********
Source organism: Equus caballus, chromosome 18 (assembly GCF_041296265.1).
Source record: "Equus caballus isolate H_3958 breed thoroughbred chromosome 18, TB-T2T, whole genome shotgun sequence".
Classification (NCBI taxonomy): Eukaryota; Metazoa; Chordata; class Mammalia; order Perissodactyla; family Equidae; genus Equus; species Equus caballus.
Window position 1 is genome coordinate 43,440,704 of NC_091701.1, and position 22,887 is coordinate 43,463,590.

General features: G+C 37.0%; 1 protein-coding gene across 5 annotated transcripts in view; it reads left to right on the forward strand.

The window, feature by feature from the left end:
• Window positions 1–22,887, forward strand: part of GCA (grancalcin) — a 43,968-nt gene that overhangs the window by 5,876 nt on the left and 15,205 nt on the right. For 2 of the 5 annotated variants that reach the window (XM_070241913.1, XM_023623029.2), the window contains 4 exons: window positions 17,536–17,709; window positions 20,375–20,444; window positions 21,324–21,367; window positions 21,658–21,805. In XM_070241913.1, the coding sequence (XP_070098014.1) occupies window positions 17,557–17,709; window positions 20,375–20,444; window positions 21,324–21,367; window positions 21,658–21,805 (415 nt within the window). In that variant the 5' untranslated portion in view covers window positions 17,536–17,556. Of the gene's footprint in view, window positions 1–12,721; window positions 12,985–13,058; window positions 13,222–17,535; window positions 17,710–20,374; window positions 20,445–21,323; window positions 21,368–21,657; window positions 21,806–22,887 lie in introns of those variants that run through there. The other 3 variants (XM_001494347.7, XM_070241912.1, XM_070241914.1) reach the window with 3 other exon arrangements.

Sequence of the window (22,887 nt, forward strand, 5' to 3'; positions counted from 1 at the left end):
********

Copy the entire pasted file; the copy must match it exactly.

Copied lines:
Source organism: Equus caballus, chromosome 18 (assembly GCF_041296265.1).
Source record: "Equus caballus isolate H_3958 breed thoroughbred chromosome 18, TB-T2T, whole genome shotgun sequence".
Classification (NCBI taxonomy): Eukaryota; Metazoa; Chordata; class Mammalia; order Perissodactyla; family Equidae; genus Equus; species Equus caballus.
Window position 1 is genome coordinate 43,440,704 of NC_091701.1, and position 22,887 is coordinate 43,463,590.

General features: G+C 37.0%; 1 protein-coding gene across 5 annotated transcripts in view; it reads left to right on the forward strand.

The window, feature by feature from the left end:
• Window positions 1–22,887, forward strand: part of GCA (grancalcin) — a 43,968-nt gene that overhangs the window by 5,876 nt on the left and 15,205 nt on the right. For 2 of the 5 annotated variants that reach the window (XM_070241913.1, XM_023623029.2), the window contains 4 exons: window positions 17,536–17,709; window positions 20,375–20,444; window positions 21,324–21,367; window positions 21,658–21,805. In XM_070241913.1, the coding sequence (XP_070098014.1) occupies window positions 17,557–17,709; window positions 20,375–20,444; window positions 21,324–21,367; window positions 21,658–21,805 (415 nt within the window). In that variant the 5' untranslated portion in view covers window positions 17,536–17,556. Of the gene's footprint in view, window positions 1–12,721; window positions 12,985–13,058; window positions 13,222–17,535; window positions 17,710–20,374; window positions 20,445–21,323; window positions 21,368–21,657; window positions 21,806–22,887 lie in introns of those variants that run through there. The other 3 variants (XM_001494347.7, XM_070241912.1, XM_070241914.1) reach the window with 3 other exon arrangements.

Sequence of the window (22,887 nt, forward strand, 5' to 3'; positions counted from 1 at the left end):